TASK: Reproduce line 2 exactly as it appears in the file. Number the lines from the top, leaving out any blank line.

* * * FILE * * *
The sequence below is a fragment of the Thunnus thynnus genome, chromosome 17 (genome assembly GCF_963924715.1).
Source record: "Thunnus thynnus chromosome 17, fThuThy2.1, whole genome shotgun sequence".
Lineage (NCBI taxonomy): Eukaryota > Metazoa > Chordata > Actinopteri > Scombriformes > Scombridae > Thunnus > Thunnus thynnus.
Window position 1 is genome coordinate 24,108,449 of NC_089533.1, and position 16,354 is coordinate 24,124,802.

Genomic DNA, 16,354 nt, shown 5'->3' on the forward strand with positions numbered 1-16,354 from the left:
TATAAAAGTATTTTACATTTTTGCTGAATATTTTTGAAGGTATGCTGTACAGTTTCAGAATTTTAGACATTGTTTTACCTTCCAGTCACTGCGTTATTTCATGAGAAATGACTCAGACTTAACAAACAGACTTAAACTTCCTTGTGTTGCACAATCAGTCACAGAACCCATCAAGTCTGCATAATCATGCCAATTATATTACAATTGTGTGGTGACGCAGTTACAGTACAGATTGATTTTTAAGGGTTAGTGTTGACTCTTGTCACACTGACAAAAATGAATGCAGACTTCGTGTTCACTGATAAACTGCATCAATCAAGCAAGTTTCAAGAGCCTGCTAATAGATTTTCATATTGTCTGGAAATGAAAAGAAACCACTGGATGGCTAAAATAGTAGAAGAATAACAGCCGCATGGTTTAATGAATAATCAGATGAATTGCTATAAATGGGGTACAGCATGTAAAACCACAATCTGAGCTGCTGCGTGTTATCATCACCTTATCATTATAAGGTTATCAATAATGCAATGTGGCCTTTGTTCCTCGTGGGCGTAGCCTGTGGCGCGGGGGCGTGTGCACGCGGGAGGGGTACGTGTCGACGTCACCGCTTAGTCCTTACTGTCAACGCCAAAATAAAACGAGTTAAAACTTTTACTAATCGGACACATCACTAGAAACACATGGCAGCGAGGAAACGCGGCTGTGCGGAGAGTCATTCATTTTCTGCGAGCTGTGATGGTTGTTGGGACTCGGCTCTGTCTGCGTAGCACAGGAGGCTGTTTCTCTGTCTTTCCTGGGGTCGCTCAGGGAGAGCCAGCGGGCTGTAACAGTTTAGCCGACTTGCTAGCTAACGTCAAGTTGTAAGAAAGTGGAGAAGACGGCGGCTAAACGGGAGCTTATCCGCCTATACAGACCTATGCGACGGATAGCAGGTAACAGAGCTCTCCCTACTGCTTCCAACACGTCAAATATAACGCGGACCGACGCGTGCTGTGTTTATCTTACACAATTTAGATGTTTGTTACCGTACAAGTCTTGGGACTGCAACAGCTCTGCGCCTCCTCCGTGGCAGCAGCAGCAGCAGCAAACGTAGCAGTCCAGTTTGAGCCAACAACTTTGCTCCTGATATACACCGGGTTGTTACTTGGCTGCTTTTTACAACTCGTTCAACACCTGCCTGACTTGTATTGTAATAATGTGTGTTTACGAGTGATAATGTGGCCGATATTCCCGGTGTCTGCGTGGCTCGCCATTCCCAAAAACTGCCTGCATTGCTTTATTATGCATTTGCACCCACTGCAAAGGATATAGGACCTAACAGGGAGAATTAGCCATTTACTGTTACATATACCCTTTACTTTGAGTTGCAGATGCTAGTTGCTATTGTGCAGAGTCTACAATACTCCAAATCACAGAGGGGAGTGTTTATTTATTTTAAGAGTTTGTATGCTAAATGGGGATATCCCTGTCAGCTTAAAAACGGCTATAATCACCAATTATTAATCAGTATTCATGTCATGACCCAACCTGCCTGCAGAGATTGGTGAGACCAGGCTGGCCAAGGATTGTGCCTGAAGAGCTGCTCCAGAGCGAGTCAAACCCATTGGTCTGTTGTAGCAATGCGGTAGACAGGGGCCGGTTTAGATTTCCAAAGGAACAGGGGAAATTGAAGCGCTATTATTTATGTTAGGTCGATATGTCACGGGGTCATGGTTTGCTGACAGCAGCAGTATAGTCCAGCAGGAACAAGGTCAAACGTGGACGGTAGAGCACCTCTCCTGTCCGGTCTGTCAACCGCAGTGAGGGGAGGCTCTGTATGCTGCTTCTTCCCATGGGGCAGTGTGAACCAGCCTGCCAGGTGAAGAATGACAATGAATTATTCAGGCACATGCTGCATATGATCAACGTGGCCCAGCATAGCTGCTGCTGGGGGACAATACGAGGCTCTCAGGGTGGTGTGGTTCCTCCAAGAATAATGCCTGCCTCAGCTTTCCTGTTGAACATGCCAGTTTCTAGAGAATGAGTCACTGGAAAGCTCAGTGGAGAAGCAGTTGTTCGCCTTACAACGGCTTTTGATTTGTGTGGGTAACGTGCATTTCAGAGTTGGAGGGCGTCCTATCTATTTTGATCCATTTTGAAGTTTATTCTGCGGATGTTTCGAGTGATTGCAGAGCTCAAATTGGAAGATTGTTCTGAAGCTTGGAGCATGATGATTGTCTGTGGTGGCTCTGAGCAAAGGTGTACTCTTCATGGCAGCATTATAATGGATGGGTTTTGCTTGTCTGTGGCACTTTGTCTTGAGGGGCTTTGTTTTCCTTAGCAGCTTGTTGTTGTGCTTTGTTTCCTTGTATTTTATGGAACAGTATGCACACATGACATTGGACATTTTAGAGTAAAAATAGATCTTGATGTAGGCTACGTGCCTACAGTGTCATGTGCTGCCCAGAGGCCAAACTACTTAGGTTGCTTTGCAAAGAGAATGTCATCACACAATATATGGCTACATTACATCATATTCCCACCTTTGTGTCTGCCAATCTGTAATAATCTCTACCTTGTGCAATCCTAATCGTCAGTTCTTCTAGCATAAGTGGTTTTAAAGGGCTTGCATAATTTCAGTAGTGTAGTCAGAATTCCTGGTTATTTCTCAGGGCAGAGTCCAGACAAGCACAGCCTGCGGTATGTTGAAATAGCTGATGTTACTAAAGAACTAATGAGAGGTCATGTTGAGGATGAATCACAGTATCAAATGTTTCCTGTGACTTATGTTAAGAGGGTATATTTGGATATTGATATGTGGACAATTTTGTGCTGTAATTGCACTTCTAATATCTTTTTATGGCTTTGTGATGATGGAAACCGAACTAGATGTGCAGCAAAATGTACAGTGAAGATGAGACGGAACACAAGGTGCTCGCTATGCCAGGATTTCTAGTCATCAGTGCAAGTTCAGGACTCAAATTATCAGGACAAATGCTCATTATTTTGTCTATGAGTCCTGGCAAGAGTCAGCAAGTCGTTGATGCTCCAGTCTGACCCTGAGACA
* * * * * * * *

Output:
Source record: "Thunnus thynnus chromosome 17, fThuThy2.1, whole genome shotgun sequence".